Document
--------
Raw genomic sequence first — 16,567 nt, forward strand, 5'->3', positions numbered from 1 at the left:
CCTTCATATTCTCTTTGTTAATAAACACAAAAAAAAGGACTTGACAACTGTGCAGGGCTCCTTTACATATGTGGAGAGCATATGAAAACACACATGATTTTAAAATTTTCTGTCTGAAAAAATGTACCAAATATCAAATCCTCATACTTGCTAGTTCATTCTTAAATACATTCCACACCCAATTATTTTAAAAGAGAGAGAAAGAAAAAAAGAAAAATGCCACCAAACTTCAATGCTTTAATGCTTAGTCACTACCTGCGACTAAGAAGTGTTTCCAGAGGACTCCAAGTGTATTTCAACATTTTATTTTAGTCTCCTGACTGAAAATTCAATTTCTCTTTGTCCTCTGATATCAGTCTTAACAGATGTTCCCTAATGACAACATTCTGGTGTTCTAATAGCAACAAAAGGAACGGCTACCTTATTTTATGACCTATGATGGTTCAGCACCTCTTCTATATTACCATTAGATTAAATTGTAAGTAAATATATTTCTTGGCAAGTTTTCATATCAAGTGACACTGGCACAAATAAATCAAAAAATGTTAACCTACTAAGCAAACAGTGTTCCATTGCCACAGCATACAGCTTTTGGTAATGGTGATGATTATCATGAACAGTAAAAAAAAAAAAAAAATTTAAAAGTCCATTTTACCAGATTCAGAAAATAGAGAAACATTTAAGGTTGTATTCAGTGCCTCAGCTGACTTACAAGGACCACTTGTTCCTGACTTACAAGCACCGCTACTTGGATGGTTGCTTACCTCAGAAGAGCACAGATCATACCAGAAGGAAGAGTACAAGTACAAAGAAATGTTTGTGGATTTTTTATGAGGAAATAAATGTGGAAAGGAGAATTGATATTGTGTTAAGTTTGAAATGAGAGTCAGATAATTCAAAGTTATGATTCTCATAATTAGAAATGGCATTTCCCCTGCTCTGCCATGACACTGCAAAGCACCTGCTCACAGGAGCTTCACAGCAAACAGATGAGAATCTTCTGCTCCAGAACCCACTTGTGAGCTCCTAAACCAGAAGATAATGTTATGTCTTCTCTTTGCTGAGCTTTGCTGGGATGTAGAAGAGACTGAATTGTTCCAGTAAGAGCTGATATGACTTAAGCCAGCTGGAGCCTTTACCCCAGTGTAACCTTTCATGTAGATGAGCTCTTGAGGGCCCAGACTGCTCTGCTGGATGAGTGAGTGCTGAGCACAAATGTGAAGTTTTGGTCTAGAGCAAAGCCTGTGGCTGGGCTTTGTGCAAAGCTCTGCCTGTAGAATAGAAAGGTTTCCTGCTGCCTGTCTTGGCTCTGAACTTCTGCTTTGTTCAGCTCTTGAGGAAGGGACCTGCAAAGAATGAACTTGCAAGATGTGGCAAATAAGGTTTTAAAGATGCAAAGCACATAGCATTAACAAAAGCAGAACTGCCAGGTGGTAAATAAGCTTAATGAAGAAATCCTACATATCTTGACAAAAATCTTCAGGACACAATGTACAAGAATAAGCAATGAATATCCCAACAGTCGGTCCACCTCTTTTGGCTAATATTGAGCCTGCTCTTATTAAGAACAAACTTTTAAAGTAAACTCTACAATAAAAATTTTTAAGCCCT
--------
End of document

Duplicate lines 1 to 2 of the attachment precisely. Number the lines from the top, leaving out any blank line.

Raw genomic sequence first — 16,567 nt, forward strand, 5'->3', positions numbered from 1 at the left:
CCTTCATATTCTCTTTGTTAATAAACACAAAAAAAAGGACTTGACAACTGTGCAGGGCTCCTTTACATATGTGGAGAGCATATGAAAACACACATGATTTTAAAATTTTCTGTCTGAAAAAATGTACCAAATATCAAATCCTCATACTTGCTAGTTCATTCTTAAATACATTCCACACCCAATTATTTTAAAAGAGAGAGAAAGAAAAAAAGAAAAATGCCACCAAACTTCAATGCTTTAATGCTTAGTCACTACCTGCGACTAAGAAGTGTTTCCAGAGGACTCCAAGTGTATTTCAACATTTTATTTTAGTCTCCTGACTGAAAATTCAATTTCTCTTTGTCCTCTGATATCAGTCTTAACAGATGTTCCCTAATGACAACATTCTGGTGTTCTAATAGCAACAAAAGGAACGGCTACCTTATTTTATGACCTATGATGGTTCAGCACCTCTTCTATATTACCATTAGATTAAATTGTAAGTAAATATATTTCTTGGCAAGTTTTCATATCAAGTGACACTGGCACAAATAAATCAAAAAATGTTAACCTACTAAGCAAACAGTGTTCCATTGCCACAGCATACAGCTTTTGGTAATGGTGATGATTATCATGAACAGTAAAAAAAAAAAAAAAATTTAAAAGTCCATTTTACCAGATTCAGAAAATAGAGAAACATTTAAGGTTGTATTCAGTGCCTCAGCTGACTTACAAGGACCACTTGTTCCTGACTTACAAGCACCGCTACTTGGATGGTTGCTTACCTCAGAAGAGCACAGATCATACCAGAAGGAAGAGTACAAGTACAAAGAAATGTTTGTGGATTTTTTATGAGGAAATAAATGTGGAAAGGAGAATTGATATTGTGTTAAGTTTGAAATGAGAGTCAGATAATTCAAAGTTATGATTCTCATAATTAGAAATGGCATTTCCCCTGCTCTGCCATGACACTGCAAAGCACCTGCTCACAGGAGCTTCACAGCAAACAGATGAGAATCTTCTGCTCCAGAACCCACTTGTGAGCTCCTAAACCAGAAGATAATGTTATGTCTTCTCTTTGCTGAGCTTTGCTGGGATGTAGAAGAGACTGAATTGTTCCAGTAAGAGCTGATATGACTTAAGCCAGCTGGAGCCTTTACCCCAGTGTAACCTTTCATGTAGATGAGCTCTTGAGGGCCCAGACTGCTCTGCTGGATGAGTGAGTGCTGAGCACAAATGTGAAGTTTTGGTCTAGAGCAAAGCCTGTGGCTGGGCTTTGTGCAAAGCTCTGCCTGTAGAATAGAAAGGTTTCCTGCTGCCTGTCTTGGCTCTGAACTTCTGCTTTGTTCAGCTCTTGAGGAAGGGACCTGCAAAGAATGAACTTGCAAGATGTGGCAAATAAGGTTTTAAAGATGCAAAGCACATAGCATTAACAAAAGCAGAACTGCCAGGTGGTAAATAAGCTTAATGAAGAAATCCTACATATCTTGACAAAAATCTTCAGGACACAATGTACAAGAATAAGCAATGAATATCCCAACAGTCGGTCCACCTCTTTTGGCTAATATTGAGCCTGCTCTTATTAAGAACAAACTTTTAAAGTAAACTCTACAATAAAAATTTTTAAGCCCT